At a time when women are asked to return home before the sun sets, the idea of a woman ascetic wandering through the deserts seems something too far away from reality. With norms such as ‘get your daughter married before 30 or she won’t find a good suitor’ and ‘don’t give your daughter so much of freedom or else, she would get ruined’ dictating the society’s mindset, the idea of a woman celibate deriving her freedom from none but God seems absurd or something to be mocked at. But that was not the case with Rabi’a, a Sufi mystic who shattered the glass ceilings by asserting her role as the first female intellectual and spiritual leader of the Sufi sect of Islam.
Rābiʿa al-ʿAdawiyya al-Qaysiyya, popularly known as Hazrat Bibi, was born in the 8th century in Basra, Iraq. Rabi’a was the fourth daughter of her extremely poor parents from Basra (Iraq). She was named Rabi’a as the word means fourth. After her parents died, she was sold into slavery. During the day she would do the master’s housework and at night she prayed. It is believed that one night her master saw a light surrounding her which left him captivated and in the morning he freed her. Thereafter, she paved her way.
Also known as the queen of saintly women, Rabi’a made remarkable contributions to the development of Sufism. Her disciples include not only women but men as well, like Sufyan al-Thawri, who says about Rabi’a, “Take me to the teacher. For when I am apart from her, I can find no solace.” She also paved the way for many other female Sufi saints.
She was a highly influential woman who, through her intellectual and spiritual wisdom proved that one need not be a man to achieve a higher status in the eyes of God. She detached herself from all worldly ties and devoted herself completely to God. Rabi’a also founded the Doctrine of Divine Love or ‘Ishq-e-Haqeeqi‘ that postulates loving God for his own sake rather than out of fear of punishment or desire for reward. She refused to lift her head towards the Heaven (or God) as an act of modesty for which she says, “O Lord, if I worship You because of Fear of Hell, then burn me in Hell; If I worship You because I desire Paradise, then exclude me from Paradise; But if I worship You for Yourself alone, then deny me not your Eternal Beauty.” She was resolute in her self-denial and refused many marriage proposals to live the life of a celibate.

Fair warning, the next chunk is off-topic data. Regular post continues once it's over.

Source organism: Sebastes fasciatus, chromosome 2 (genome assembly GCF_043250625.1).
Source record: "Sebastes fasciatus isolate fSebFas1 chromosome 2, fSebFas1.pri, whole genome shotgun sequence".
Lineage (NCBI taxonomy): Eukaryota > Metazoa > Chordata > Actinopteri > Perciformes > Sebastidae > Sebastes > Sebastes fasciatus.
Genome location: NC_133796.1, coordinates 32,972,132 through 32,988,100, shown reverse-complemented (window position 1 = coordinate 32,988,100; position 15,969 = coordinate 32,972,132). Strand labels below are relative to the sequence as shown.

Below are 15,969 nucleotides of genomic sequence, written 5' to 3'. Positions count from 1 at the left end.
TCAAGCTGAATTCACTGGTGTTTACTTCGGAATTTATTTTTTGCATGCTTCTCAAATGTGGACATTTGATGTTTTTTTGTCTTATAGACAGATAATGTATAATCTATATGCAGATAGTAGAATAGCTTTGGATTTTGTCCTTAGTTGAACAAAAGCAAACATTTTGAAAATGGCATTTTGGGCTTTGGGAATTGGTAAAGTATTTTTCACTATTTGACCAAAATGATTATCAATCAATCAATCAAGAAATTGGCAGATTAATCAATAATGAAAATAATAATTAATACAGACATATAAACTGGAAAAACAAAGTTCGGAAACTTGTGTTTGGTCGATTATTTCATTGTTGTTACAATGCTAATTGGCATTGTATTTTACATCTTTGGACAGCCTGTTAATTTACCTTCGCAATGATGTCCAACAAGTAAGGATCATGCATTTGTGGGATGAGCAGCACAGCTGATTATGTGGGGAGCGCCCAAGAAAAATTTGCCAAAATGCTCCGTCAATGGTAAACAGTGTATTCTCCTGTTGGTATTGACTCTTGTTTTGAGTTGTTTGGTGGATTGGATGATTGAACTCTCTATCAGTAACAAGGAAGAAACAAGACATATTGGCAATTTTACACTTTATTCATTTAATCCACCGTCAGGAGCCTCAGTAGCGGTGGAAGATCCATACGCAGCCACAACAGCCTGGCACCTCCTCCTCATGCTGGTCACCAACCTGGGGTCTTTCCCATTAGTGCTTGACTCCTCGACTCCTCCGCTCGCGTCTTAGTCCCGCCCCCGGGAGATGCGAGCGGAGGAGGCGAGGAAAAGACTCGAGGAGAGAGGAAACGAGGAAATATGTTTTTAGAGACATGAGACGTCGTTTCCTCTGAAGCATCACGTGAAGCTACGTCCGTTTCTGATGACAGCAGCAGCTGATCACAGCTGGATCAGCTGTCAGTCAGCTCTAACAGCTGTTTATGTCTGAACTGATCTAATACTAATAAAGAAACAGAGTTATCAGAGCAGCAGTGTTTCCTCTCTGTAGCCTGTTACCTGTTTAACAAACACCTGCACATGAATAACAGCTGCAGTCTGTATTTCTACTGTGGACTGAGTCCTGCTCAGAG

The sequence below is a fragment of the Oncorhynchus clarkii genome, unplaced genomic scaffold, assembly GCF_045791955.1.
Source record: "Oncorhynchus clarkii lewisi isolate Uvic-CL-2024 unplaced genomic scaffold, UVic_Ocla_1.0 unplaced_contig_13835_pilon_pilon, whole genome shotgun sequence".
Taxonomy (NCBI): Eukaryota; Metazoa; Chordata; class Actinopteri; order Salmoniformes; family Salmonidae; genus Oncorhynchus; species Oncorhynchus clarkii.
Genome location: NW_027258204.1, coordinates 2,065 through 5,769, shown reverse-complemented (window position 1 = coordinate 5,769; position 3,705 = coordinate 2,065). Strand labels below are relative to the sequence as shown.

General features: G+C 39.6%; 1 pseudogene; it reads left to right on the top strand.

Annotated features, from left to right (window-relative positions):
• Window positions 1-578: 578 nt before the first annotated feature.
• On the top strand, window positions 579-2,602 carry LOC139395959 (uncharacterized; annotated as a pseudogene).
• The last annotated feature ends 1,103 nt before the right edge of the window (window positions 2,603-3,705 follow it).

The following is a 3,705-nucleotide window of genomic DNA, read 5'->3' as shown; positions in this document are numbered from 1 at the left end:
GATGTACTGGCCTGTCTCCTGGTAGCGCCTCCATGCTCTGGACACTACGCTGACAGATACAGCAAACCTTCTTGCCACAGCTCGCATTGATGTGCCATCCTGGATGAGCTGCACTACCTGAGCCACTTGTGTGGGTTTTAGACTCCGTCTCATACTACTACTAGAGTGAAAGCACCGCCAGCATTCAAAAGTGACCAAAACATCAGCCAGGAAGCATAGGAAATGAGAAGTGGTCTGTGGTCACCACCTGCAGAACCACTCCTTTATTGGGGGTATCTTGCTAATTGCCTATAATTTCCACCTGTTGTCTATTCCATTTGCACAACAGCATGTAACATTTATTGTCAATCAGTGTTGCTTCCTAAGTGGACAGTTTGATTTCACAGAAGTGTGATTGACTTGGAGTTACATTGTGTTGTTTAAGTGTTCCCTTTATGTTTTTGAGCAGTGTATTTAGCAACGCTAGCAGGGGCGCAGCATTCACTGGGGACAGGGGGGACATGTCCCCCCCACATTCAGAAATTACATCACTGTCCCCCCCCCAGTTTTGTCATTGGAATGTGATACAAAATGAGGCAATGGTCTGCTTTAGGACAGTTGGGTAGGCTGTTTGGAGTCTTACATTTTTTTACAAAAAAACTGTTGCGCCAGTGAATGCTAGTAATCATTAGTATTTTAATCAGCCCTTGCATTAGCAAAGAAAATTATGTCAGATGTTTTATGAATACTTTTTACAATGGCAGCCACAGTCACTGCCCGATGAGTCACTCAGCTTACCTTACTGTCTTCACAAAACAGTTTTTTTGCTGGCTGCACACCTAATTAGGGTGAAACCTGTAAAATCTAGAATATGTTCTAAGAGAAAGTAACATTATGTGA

This presents a very beautiful aspect of Sufism and as such has attracted followers from around the world. Nothing can be purer than loving someone selflessly and the greatness of this doctrine lies in the fact that that “someone” is none but your own Lord. This doctrine of selfless love directed towards God has enriched Sufism to a great extent and for that, we’ll remain grateful to Rabi’a.
Now the question that persists in our minds is whether we can call Rabi’a a feminist or not? To answer this question we must be careful as to which lens we are using to examine her life. If we try and use our present-day perception of feminism to determine her role as a feminist then the answers might not be very positive since she didn’t advocate equality of men and women.
However, how she conducted herself, ranging from rejecting marriage proposals and being a celibate to living her life independently with none but herself being the master of her life are themselves an alibi to the strong sense of feminism that informed her choices.
Rabi’a not only challenged the patriarchal norms but also the material spiritualism that had found its way into Sufism. Therefore, it wouldn’t be wrong to say that Rabi’a had set an edifice in the world of Sufi mystical traditions by being the first female Sufi saint and thereby inspiring many other women in the generations to come.
Butool Zehra is a student pursuing History from Jamia Millia Islamia.
Edited by: Varda Ahmad
Disclaimer: The opinions expressed in this publication are those of the author. They do not purport to reflect the opinions or views of The Jamia Review or its members.
The opinions expressed in this publication are those of the author. They do not purport to reflect the opinions or views of The Jamia Review or its members.